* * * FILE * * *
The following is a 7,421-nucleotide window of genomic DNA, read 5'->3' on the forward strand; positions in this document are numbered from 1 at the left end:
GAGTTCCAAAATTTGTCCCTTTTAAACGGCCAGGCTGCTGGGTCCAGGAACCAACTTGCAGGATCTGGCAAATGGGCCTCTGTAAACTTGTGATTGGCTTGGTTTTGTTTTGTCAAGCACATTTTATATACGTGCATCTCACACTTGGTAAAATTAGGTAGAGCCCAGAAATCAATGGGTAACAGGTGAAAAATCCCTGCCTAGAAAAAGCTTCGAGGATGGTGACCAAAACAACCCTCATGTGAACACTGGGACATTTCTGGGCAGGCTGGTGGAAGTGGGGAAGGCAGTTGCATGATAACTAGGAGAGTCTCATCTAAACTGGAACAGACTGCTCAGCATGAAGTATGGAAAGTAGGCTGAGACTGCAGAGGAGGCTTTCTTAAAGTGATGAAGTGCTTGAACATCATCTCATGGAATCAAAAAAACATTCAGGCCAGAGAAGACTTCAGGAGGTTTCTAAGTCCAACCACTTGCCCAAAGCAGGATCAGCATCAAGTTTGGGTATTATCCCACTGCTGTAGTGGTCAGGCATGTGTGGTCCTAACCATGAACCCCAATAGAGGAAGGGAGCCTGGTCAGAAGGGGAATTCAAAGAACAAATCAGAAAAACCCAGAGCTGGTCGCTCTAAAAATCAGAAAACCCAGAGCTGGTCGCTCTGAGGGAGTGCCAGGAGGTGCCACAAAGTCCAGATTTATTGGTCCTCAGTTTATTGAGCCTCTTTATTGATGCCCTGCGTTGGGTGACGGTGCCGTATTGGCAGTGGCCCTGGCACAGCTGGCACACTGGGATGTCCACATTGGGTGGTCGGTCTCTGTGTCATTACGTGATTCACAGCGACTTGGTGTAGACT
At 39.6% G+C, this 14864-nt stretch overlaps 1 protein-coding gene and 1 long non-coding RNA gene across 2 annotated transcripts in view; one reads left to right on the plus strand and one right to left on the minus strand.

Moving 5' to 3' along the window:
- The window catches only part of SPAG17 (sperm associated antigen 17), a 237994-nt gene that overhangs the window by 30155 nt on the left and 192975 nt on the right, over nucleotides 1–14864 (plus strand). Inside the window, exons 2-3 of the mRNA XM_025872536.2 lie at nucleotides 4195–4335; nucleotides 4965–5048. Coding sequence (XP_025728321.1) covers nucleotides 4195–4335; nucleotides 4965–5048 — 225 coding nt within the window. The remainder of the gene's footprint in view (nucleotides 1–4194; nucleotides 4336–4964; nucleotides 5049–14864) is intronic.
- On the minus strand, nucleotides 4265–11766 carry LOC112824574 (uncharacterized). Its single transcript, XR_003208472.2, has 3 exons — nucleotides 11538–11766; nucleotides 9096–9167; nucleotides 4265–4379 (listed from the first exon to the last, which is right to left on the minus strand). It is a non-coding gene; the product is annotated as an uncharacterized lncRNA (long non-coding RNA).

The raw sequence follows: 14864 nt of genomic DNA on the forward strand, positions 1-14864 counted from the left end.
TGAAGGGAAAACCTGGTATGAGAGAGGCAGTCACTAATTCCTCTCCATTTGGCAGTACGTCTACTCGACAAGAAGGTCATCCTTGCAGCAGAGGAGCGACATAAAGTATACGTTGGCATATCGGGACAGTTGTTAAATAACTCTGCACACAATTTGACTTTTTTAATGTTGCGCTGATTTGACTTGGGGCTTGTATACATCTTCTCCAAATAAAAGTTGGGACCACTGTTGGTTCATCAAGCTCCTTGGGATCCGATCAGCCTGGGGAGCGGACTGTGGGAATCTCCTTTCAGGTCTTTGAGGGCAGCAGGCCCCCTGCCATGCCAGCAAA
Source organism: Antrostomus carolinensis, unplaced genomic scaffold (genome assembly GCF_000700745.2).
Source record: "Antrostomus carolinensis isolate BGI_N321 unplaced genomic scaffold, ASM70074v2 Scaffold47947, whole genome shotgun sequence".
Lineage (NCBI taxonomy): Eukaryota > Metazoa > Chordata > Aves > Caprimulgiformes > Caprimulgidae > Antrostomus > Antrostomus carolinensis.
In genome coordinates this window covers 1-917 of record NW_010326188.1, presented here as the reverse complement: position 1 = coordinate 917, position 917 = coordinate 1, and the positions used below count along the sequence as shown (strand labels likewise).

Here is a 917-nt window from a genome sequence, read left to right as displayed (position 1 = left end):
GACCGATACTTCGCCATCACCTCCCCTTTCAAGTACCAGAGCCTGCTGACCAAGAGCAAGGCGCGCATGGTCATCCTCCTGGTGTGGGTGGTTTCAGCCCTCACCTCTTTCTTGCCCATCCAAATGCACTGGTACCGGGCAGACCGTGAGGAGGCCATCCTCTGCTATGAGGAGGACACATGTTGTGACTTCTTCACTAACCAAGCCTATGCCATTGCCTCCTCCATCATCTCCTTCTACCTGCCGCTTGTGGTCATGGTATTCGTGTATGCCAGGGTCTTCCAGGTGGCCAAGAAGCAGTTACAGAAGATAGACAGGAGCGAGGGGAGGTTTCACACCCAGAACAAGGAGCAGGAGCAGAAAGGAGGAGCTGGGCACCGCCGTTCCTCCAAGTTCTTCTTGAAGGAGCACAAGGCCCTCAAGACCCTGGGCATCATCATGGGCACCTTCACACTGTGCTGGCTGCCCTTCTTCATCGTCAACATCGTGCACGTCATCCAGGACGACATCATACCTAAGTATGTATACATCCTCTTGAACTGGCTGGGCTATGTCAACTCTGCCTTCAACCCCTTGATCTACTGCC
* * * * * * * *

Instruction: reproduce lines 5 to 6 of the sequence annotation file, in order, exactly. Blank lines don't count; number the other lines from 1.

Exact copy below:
- The window catches only part of SPAG17 (sperm associated antigen 17), a 237994-nt gene that overhangs the window by 30155 nt on the left and 192975 nt on the right, over nucleotides 1–14864 (plus strand). Inside the window, exons 2-3 of the mRNA XM_025872536.2 lie at nucleotides 4195–4335; nucleotides 4965–5048. Coding sequence (XP_025728321.1) covers nucleotides 4195–4335; nucleotides 4965–5048 — 225 coding nt within the window. The remainder of the gene's footprint in view (nucleotides 1–4194; nucleotides 4336–4964; nucleotides 5049–14864) is intronic.
- On the minus strand, nucleotides 4265–11766 carry LOC112824574 (uncharacterized). Its single transcript, XR_003208472.2, has 3 exons — nucleotides 11538–11766; nucleotides 9096–9167; nucleotides 4265–4379 (listed from the first exon to the last, which is right to left on the minus strand). It is a non-coding gene; the product is annotated as an uncharacterized lncRNA (long non-coding RNA).